This post is written as part of the Student Survival Guide with Vouchercodes.co.uk

TTFN,
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P.S. If you have any basic tips which will help students now that they are firmly back into the swing of things they do feel free to leave them down below in the comments. And students – do have a read of the comments because my readers have some genius tricks and tips.

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Comments

  1. I actually dropped out of university before term started last month because I realised how ridiculous the situation could be in four years time if I’m unable to find a job and end up with around £70,000+ worth of debt!

    • Thats a shame, I graduated this year, although with lower fee’s, I had a full loan, grant and bursary. I agree that you shouldn’t see your loan as free money, and this isn’t essentially the point, but there’s a strong chance you won’t ever pay it back or much of it. After a certain period of time, (I can’t exactly remember how long).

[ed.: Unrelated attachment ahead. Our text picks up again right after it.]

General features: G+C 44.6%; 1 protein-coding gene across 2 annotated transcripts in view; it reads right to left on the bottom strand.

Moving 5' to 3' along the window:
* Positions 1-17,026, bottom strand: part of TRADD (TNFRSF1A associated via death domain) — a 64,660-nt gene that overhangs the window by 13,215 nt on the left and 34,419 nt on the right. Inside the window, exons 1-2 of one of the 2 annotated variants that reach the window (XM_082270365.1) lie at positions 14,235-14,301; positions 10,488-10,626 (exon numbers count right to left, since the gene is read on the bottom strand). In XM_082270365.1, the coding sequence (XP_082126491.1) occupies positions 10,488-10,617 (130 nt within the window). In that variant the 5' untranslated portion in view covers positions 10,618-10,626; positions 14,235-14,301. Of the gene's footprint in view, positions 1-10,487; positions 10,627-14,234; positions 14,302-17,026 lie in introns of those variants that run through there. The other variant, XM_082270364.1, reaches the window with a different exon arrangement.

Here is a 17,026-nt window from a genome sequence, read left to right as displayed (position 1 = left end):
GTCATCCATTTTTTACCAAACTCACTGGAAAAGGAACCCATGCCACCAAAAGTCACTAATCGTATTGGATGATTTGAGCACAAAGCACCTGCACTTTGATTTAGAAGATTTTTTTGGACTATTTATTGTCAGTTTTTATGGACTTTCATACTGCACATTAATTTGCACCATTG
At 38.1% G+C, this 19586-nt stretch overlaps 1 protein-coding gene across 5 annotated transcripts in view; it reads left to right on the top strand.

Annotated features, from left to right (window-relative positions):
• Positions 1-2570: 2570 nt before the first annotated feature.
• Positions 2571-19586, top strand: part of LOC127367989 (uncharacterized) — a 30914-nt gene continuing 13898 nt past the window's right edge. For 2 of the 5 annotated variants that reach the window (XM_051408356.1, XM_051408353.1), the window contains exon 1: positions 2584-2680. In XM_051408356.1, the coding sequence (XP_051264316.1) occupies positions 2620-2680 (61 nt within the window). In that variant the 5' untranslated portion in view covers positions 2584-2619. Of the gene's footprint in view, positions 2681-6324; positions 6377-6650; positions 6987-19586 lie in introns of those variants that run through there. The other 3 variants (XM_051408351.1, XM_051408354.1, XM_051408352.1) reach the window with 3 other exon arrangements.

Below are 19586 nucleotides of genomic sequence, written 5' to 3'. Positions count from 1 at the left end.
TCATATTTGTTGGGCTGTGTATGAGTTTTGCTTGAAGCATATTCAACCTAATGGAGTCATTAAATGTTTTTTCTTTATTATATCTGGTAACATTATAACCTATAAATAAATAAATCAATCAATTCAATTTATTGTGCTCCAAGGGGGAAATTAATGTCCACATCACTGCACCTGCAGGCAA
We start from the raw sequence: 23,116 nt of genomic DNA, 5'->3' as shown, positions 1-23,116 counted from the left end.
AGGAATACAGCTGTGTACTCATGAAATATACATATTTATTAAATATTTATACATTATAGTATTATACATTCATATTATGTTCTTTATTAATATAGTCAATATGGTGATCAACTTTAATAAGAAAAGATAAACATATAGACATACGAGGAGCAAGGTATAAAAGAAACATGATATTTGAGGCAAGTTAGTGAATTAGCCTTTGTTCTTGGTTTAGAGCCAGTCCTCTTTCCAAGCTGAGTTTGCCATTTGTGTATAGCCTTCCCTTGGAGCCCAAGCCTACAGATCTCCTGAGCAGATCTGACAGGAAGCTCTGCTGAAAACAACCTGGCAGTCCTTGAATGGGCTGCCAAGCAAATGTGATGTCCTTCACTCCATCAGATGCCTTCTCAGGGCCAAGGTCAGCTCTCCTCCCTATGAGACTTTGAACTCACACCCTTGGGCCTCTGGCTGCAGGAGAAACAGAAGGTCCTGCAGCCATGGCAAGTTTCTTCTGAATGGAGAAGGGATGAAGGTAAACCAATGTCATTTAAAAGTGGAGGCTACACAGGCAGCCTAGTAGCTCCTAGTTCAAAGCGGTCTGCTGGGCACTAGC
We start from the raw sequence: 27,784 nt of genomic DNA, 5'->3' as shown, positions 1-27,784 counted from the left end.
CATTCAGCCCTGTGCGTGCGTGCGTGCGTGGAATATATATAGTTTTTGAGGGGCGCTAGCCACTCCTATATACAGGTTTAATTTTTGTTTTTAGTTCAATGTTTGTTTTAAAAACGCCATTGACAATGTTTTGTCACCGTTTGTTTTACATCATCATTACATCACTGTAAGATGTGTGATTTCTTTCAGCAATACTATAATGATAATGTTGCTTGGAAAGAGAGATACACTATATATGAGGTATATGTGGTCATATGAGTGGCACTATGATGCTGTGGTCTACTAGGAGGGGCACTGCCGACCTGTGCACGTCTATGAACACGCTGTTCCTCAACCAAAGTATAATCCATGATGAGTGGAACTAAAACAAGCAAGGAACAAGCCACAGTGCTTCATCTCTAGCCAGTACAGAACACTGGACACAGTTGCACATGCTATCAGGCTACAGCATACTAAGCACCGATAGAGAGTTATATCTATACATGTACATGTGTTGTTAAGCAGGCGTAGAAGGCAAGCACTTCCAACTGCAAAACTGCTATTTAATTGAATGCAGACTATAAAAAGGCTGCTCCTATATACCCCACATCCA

The fear of owing money shouldn’t put people off of going to University. I never went mad with my spending and needed every penny I was given including extra from my student overdraft and and loaned money from my parents, studying media is one of the most expensive subjects with all of the equipment and resources that you need.

      University should be a life experience, not something to living in worry or fear about, you do it and move on. There of course is every chance that you won’t find you perfect life changing job opportunity as soon as you step outside graduation, but I think it puts you in such good stead and gives you the confidence and life skills to think, actually it doesn’t matter, I’m passionate about my subject, I can achieve whatever I want with or without the debt, because to be honest, there probably aren’t many people who don’t have some degree of debt, small or large.